What's Up With That? ~ Katy Byrne

Katy Byrne Katy Byrne, MFT is a Psychotherapist in Sonoma, editor and animal lover. Her private practice specializes in: life transitions, couples communication, eating issues, moving forward, conflict resolution and the kitchen sink.

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The gardener

Posted on September 30, 2016 by Katy Byrne

Could acts of kindness really change the world?

It sounds corny, but, Marianne Williamson says, “The me-first attitude that pervades our society is the source of our unhappiness.” Maybe generosity could change this crazy planet for the good?

Remember when the car in front of you used to pay your toll going over the Golden Gate Bridge? You know the feeling when a neighbor drops a bag of apples on your porch? It’s so exciting, like a glistening gift of grace.

Maybe giving to others should be a part of our daily lives.

The other day, someone offered to help me in a way that just blew my mind. It was a hot summer afternoon, and everything seemed overwhelming. I was bent over by fatigue and my to-do list. One of many tasks was to prune my poor rose bushes – I hadn’t done it in years.

Out of the blue a neighbor called: “Can my Mom prune your back garden?” Soon she arrived with her shovel and marched into my back yard. She spent hours working on my overgrown garden in the 90-degree heat – my mouth just hung open. I hardly knew her, and even her daughter was a new acquaintance. She said she worked full time, but even with a big schedule, she liked to garden. I watched her sweating in the dirt, catching thorns in her elbows, all to help me out, as she so loved seeing flowers bloom.

After I watched her sink her hands into the chicken manure to spread it around the poor plants I was even more astounded, pleading, “You do that like it’s nothing. Don’t you want gloves?” ‘Oh no, I do this all the time.’” She said she just liked helping- even with blackberry bushes scratching her bare arms.

I hate to garden, so this honestly felt somewhat like a miracle, almost as if an elf had dropped out of the sky to help me.

I can’t tell you how jubilant I felt. I mean, imagine someone appearing at your home and fixing something that really bugs you for no reason and no pay. I scratched my scalp. How could this happen?

I felt as if I was involved in a miracle. Why would a relative stranger want to give me hours of hard labor for no reason? Was it because I chatted with her the week before as I walked around the block? I wondered if my own friendliness and honesty had invited this generous guest.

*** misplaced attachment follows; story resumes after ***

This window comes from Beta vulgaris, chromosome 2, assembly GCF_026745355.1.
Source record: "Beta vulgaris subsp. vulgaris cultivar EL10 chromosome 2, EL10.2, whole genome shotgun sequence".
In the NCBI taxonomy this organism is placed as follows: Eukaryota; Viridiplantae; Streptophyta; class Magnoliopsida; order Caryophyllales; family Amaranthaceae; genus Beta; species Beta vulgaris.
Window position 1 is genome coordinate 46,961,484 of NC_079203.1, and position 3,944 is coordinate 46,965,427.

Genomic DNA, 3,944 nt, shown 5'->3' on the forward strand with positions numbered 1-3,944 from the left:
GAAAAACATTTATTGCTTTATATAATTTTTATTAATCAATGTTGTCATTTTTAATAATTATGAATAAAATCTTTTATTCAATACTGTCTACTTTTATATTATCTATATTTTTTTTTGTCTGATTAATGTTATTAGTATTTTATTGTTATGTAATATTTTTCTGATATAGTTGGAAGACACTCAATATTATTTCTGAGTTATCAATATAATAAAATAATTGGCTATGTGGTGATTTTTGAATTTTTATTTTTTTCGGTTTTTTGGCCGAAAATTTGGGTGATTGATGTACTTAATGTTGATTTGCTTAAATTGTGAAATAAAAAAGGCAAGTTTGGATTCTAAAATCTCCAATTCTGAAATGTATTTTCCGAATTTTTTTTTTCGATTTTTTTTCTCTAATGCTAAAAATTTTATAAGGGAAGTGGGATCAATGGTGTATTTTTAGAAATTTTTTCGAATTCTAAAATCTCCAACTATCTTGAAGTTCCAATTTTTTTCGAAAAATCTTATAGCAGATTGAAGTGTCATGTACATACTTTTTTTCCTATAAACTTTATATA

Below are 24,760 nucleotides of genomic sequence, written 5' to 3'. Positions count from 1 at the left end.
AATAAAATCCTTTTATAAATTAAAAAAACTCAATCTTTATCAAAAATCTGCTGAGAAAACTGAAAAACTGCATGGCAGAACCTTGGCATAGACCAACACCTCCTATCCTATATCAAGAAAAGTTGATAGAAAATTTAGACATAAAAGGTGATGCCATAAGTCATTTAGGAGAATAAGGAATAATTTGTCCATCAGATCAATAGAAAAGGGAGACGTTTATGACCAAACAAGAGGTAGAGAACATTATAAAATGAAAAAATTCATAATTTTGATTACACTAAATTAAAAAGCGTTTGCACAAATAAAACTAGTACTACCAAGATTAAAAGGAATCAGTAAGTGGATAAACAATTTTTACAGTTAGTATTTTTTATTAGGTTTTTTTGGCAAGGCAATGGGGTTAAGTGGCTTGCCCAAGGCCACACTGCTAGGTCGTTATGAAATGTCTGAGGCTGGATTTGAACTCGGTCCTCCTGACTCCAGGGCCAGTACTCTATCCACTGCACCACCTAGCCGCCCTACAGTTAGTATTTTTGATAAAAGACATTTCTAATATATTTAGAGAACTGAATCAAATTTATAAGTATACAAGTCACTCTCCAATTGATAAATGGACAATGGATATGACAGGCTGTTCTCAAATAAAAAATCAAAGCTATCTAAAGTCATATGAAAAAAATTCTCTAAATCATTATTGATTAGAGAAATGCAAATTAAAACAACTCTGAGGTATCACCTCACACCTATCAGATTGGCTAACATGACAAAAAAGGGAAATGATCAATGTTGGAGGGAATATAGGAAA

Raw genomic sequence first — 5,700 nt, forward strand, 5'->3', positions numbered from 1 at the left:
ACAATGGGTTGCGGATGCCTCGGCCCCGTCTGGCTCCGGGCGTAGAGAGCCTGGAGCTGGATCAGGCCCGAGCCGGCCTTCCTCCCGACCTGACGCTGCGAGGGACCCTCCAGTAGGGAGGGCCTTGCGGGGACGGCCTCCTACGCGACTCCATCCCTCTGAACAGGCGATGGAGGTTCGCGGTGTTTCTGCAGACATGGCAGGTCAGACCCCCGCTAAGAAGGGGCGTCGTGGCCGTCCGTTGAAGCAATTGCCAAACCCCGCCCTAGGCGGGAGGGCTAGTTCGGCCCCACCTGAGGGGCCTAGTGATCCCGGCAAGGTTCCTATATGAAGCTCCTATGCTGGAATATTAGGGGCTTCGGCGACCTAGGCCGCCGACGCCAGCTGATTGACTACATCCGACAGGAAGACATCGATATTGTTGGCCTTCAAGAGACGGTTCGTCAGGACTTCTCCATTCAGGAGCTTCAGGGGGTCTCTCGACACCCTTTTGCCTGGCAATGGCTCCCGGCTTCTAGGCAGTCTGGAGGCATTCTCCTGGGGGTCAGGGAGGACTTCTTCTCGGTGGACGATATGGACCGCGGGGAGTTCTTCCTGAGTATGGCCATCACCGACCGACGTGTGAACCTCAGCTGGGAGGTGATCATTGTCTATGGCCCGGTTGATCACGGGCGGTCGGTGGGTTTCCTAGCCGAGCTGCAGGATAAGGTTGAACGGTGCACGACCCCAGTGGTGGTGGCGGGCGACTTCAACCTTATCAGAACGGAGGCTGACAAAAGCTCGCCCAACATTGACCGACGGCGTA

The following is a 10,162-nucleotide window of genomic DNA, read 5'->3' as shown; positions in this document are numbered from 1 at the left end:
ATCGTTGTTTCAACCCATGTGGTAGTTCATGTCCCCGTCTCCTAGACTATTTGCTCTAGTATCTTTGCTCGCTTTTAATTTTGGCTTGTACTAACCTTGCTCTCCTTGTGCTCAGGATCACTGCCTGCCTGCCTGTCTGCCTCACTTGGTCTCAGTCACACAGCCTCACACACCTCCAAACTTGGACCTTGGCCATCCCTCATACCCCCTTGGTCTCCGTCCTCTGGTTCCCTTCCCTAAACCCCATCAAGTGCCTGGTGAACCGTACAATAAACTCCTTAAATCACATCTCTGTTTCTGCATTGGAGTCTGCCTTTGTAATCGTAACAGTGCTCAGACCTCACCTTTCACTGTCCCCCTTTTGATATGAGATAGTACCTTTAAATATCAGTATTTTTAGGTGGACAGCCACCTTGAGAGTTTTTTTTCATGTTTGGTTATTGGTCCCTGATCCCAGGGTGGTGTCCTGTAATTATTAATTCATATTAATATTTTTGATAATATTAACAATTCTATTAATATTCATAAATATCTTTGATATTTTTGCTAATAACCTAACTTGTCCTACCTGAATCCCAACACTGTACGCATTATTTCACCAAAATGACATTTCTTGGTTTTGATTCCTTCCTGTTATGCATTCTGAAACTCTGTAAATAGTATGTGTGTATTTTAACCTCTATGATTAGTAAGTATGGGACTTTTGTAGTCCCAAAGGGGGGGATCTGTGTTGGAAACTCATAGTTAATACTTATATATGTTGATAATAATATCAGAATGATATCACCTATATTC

Maybe because I was friendly and loving I encouraged her to help? “Ask and you shall receive”? I was in such awe watching her toil in the heat I couldn’t stop asking myself how this angel in my garden appeared. Do we get as we give?

Could it have been a reward for my own reaching out? I can’t tell you how utterly giddy and grateful – how cared for I felt.

Erich Fromm said: “Most people see the problem of love primarily as that of being loved, rather than that of loving, of one’s capacity to love.” So, why not get busier giving and really rev it up in our lives and community? I know we have internet exchanges like Hitch and Barter and other things, but how about even more generosity back and forth? Maybe more block parties announcing our needs, etc?

Oh, I know it’s easier said than done. Giving requires a certain kind of re-direction of our values and thinking. It takes a little effort. Even while writing this I ran into a friend who said, “Everyone’s so overwhelmed and edgy. I multi task on the toilet, for God’s sake.” Our culture is all about self-sufficiency and a fast pace, but can’t we shift our values around in spite of it?

When I find zucchini with “for free” signs on my walks I always get a lift in my step. When I find a bag of apples on my porch, it changes my world. The love you take is equal to the love you make.

 



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